3.6. Main Crops Grown

Home gardens observed were characterized by crop diversification (Figure 4). Diversification of vegetables in gardens helps access to varied food products for 60% of households in Africa 20, 33, 47.

Nearly half of gardens observed (48%) were occupied with squash associated with amaranth and corn, 30% were covered by sweet potatoes, okra and sorrel. Sweet potato, cassava and Chinese cabbage were found on 19% of the gardens, while ornamental and medicinal plants counted for 3%. Amber identified 112 plant species cultivated in home gardens in Ethiopia and those species were used for food and medicinal purpose 48. The choice of crops to produce is motivated by the food habits of the population in the study area. This is in line with a survey conducted by 10 showing that food habits guide the choice of crops to be grown by agricultural households. Home gardens are also an expression of identity. Indeed, households grow herbs, vegetables and crops that respond to their food tradition and habits. Moreover, home gardeners choose crops because they are well adapted to local microclimates and maintained with minimum of purchased inputs 19. The choice is also motivated by good yields obtained with less labor and minimal maintenance 19, 20. A survey conducted by 49 reveals that the higher the number of crops, the more likely the production is to be maximized on small areas. This is not consistent with 50 who highlighted that the diversification of vegetable crops is difficult to manage effectively on small space.

3.7. Maintenance of Home Gardens

All household members participated in home garden maintenance as reported in Table 4. Home garden maintenance included weeding, watering and investigation of pest infestation.

The maintenance of the gardens is provided mainly by women (56%), men (29%) and finally children account for 15%. Results from this survey are in agreement with a study conducted in Bangladesh showing that women spend between 6 to 8 hours a week tending crops. Authors explain that female gardeners have good knowledge of vegetables to grow and are more likely to assign importance to home gardens than men do 51. Women water (65%), apply fertilizer (52%), weed gardens (56%) and collect vegetables for their families 51. Results found are also consistent with 52 saying that women play an important role in management vegetable and ornamental species in backyard gardens.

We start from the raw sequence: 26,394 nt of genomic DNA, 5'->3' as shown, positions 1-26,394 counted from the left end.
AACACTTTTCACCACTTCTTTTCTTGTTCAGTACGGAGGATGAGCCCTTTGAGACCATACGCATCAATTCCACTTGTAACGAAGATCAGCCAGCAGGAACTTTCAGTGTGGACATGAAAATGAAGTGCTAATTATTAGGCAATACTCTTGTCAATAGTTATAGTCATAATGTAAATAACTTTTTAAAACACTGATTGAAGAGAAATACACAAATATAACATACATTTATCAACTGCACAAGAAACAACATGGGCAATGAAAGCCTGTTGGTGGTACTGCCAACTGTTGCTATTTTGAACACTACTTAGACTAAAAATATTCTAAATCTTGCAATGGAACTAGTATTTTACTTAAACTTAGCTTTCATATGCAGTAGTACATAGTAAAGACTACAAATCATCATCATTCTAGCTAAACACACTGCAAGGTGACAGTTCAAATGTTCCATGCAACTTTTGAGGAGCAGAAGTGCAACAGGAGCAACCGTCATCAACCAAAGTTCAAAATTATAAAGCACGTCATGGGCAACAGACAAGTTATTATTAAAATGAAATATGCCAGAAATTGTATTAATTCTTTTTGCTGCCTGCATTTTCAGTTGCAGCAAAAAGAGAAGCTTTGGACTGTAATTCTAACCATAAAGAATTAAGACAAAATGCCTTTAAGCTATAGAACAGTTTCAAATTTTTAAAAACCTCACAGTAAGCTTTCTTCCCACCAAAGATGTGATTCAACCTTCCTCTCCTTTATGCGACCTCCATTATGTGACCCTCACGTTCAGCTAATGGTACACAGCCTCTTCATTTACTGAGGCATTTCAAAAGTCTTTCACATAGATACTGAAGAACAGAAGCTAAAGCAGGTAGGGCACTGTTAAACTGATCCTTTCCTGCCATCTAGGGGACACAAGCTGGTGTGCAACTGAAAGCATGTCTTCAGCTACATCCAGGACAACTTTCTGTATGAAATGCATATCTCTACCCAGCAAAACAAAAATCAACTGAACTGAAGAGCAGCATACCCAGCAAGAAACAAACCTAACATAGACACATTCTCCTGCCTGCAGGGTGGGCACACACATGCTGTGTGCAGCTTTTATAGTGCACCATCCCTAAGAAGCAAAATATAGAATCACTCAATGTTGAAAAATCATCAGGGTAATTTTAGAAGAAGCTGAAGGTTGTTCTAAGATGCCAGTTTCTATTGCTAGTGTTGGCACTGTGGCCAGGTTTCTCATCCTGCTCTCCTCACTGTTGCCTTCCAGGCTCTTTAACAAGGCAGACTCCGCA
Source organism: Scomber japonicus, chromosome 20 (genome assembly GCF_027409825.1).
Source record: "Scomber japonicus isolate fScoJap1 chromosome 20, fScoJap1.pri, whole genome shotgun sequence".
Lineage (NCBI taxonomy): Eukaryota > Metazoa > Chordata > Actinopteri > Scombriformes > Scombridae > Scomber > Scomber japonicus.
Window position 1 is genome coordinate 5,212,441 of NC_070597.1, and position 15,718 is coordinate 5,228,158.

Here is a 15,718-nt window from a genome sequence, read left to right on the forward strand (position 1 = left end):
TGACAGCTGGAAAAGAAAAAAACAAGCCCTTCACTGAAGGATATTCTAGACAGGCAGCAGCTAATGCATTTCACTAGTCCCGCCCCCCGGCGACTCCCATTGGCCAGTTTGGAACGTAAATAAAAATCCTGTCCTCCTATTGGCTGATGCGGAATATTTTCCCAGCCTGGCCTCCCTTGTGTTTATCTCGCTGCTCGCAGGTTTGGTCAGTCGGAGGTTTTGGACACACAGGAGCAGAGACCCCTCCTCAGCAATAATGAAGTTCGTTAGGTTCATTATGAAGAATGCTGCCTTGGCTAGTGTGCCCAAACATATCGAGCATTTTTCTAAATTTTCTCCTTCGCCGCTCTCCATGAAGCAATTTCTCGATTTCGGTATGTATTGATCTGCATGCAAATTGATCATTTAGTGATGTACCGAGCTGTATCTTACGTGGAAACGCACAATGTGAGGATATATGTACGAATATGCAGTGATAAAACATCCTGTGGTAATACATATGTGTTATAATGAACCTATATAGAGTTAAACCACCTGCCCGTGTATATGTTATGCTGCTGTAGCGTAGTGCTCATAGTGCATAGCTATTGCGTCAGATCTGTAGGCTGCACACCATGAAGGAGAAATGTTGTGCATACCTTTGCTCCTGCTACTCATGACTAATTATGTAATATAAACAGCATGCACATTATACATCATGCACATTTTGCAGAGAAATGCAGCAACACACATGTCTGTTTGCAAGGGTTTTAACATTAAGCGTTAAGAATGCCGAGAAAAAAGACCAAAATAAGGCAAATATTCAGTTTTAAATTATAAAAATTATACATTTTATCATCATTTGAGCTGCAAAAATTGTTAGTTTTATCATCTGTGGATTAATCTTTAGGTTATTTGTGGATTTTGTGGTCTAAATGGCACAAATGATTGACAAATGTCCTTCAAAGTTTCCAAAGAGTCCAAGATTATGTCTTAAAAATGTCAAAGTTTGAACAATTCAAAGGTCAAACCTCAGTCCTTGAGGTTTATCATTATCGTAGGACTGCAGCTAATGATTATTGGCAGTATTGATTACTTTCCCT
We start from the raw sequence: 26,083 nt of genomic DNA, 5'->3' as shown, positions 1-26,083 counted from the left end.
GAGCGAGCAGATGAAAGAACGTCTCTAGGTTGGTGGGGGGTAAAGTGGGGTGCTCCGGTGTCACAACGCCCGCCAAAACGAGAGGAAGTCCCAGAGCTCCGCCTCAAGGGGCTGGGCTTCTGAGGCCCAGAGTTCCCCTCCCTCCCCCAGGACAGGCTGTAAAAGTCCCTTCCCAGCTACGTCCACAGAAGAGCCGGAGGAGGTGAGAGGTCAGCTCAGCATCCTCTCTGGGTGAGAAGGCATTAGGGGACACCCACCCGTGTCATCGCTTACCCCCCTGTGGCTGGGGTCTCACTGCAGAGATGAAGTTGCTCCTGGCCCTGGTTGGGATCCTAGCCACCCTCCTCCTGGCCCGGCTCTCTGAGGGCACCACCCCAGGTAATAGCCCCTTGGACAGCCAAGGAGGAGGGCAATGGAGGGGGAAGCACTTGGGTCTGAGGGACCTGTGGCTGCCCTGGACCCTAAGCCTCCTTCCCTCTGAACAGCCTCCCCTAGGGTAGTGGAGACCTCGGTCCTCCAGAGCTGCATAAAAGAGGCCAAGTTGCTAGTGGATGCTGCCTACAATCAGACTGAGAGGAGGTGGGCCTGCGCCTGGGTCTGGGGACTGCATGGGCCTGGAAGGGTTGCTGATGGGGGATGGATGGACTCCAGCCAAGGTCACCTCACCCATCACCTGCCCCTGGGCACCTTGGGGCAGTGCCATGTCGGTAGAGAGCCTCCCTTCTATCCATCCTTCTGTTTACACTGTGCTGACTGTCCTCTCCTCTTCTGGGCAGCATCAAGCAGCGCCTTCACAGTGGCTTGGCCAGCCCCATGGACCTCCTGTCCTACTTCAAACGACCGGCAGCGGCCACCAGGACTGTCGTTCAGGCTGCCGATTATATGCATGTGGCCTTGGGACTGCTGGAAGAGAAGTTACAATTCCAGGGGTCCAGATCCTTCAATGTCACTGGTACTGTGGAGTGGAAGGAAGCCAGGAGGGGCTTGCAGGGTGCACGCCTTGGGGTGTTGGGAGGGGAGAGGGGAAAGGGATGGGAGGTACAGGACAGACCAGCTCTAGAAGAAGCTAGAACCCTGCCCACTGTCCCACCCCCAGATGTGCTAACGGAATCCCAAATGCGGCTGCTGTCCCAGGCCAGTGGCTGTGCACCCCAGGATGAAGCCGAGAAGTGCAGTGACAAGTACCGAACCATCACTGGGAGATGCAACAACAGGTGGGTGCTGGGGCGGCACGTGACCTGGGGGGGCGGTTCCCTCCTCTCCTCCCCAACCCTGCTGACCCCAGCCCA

The proportion of women in home gardening in our study is high compared to the situation in South Africa where women represent only 36.2% 53. By their contiguity to residence, gardens offer the possibility to involve the whole family in the production and garden maintenance 54.

3.8. Motivations and Social Role of Home Gardens

Even if few households can sale vegetables collected from their gardens, yet most of respondents (83%) gardened to access on vegetables and fruits with high nutritive value (Table 5). According to 19, 55 products from gardens can be sold or shared with neighbors and relatives. Respondents reported collecting from their garden almost of their vegetable supply during rainy season.

Permanent access to vegetables (self-consumption) is the primary raison of gardening in the residential yards within the city of Lubumbashi. This is consistent with 19, 20, 21, 53. Home gardening helps households grow vegetables of their own preferences and that meet their food traditions. The same home gardening motivations identified in this study have been reported also in the United States of America where 91% of households own gardens in order to produce good quality vegetables for their consumption and generate income 56. A 35 years old female gardener met in Kiwele talked “I farm my yard to access to healthy and tasteful vegetables. Some vegetables I grow in my garden, I cannot find them actually on market. My garden helps out my hoousehold save money from vegetable purchase. It is also amaising to see friends and relatives coming home to collect vegetables in my small garden“. According to 26, 53, gardens also offer a range of varied vegetables, harvested at different times. They help households save money spent for vegetables and reduce the costs associated with food purchase.

3.9. Urban Resident’ Perceptions of Home Gardens

Although perceptions of home gardens diverge among people met, food motivations come first and very few consider the home garden as a source of income (Figure 5).